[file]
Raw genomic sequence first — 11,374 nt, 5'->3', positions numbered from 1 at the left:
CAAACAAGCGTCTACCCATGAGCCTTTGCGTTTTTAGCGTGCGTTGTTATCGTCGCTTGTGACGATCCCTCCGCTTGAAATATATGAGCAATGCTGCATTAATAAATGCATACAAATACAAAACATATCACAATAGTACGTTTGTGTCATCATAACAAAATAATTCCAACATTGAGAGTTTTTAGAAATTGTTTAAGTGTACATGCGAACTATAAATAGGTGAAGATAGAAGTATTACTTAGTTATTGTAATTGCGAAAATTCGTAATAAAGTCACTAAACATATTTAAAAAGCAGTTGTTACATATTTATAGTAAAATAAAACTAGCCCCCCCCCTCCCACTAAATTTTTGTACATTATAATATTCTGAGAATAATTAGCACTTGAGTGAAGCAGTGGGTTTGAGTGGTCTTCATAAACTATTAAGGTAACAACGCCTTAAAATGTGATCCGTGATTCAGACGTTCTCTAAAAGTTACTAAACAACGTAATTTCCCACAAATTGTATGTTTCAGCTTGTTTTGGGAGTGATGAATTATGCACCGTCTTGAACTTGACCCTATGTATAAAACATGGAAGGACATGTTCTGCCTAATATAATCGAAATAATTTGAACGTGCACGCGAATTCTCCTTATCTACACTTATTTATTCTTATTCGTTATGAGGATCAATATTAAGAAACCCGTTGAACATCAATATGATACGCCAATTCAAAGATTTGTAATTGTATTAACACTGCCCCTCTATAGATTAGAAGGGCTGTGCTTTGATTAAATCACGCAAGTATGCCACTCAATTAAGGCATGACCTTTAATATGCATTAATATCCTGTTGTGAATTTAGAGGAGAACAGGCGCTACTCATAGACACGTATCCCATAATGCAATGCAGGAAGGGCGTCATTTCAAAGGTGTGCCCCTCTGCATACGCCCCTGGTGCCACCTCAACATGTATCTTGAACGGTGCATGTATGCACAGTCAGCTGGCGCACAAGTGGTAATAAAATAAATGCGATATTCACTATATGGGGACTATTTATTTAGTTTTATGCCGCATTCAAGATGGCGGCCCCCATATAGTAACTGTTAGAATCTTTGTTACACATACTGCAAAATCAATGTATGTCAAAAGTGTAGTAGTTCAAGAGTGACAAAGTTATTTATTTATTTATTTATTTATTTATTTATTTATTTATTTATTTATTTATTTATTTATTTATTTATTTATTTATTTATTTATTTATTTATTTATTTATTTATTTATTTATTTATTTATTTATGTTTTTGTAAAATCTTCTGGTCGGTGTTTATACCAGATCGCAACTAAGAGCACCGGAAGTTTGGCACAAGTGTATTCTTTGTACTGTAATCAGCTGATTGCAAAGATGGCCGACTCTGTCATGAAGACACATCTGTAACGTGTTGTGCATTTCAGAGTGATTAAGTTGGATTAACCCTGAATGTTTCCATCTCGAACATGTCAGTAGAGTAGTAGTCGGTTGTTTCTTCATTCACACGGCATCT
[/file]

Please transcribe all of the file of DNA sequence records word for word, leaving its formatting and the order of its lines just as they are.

Raw genomic sequence first — 11,374 nt, 5'->3', positions numbered from 1 at the left:
CAAACAAGCGTCTACCCATGAGCCTTTGCGTTTTTAGCGTGCGTTGTTATCGTCGCTTGTGACGATCCCTCCGCTTGAAATATATGAGCAATGCTGCATTAATAAATGCATACAAATACAAAACATATCACAATAGTACGTTTGTGTCATCATAACAAAATAATTCCAACATTGAGAGTTTTTAGAAATTGTTTAAGTGTACATGCGAACTATAAATAGGTGAAGATAGAAGTATTACTTAGTTATTGTAATTGCGAAAATTCGTAATAAAGTCACTAAACATATTTAAAAAGCAGTTGTTACATATTTATAGTAAAATAAAACTAGCCCCCCCCCTCCCACTAAATTTTTGTACATTATAATATTCTGAGAATAATTAGCACTTGAGTGAAGCAGTGGGTTTGAGTGGTCTTCATAAACTATTAAGGTAACAACGCCTTAAAATGTGATCCGTGATTCAGACGTTCTCTAAAAGTTACTAAACAACGTAATTTCCCACAAATTGTATGTTTCAGCTTGTTTTGGGAGTGATGAATTATGCACCGTCTTGAACTTGACCCTATGTATAAAACATGGAAGGACATGTTCTGCCTAATATAATCGAAATAATTTGAACGTGCACGCGAATTCTCCTTATCTACACTTATTTATTCTTATTCGTTATGAGGATCAATATTAAGAAACCCGTTGAACATCAATATGATACGCCAATTCAAAGATTTGTAATTGTATTAACACTGCCCCTCTATAGATTAGAAGGGCTGTGCTTTGATTAAATCACGCAAGTATGCCACTCAATTAAGGCATGACCTTTAATATGCATTAATATCCTGTTGTGAATTTAGAGGAGAACAGGCGCTACTCATAGACACGTATCCCATAATGCAATGCAGGAAGGGCGTCATTTCAAAGGTGTGCCCCTCTGCATACGCCCCTGGTGCCACCTCAACATGTATCTTGAACGGTGCATGTATGCACAGTCAGCTGGCGCACAAGTGGTAATAAAATAAATGCGATATTCACTATATGGGGACTATTTATTTAGTTTTATGCCGCATTCAAGATGGCGGCCCCCATATAGTAACTGTTAGAATCTTTGTTACACATACTGCAAAATCAATGTATGTCAAAAGTGTAGTAGTTCAAGAGTGACAAAGTTATTTATTTATTTATTTATTTATTTATTTATTTATTTATTTATTTATTTATTTATTTATTTATTTATTTATTTATTTATTTATTTATTTATTTATTTATTTATTTATTTATTTATTTATTTATGTTTTTGTAAAATCTTCTGGTCGGTGTTTATACCAGATCGCAACTAAGAGCACCGGAAGTTTGGCACAAGTGTATTCTTTGTACTGTAATCAGCTGATTGCAAAGATGGCCGACTCTGTCATGAAGACACATCTGTAACGTGTTGTGCATTTCAGAGTGATTAAGTTGGATTAACCCTGAATGTTTCCATCTCGAACATGTCAGTAGAGTAGTAGTCGGTTGTTTCTTCATTCACACGGCATCT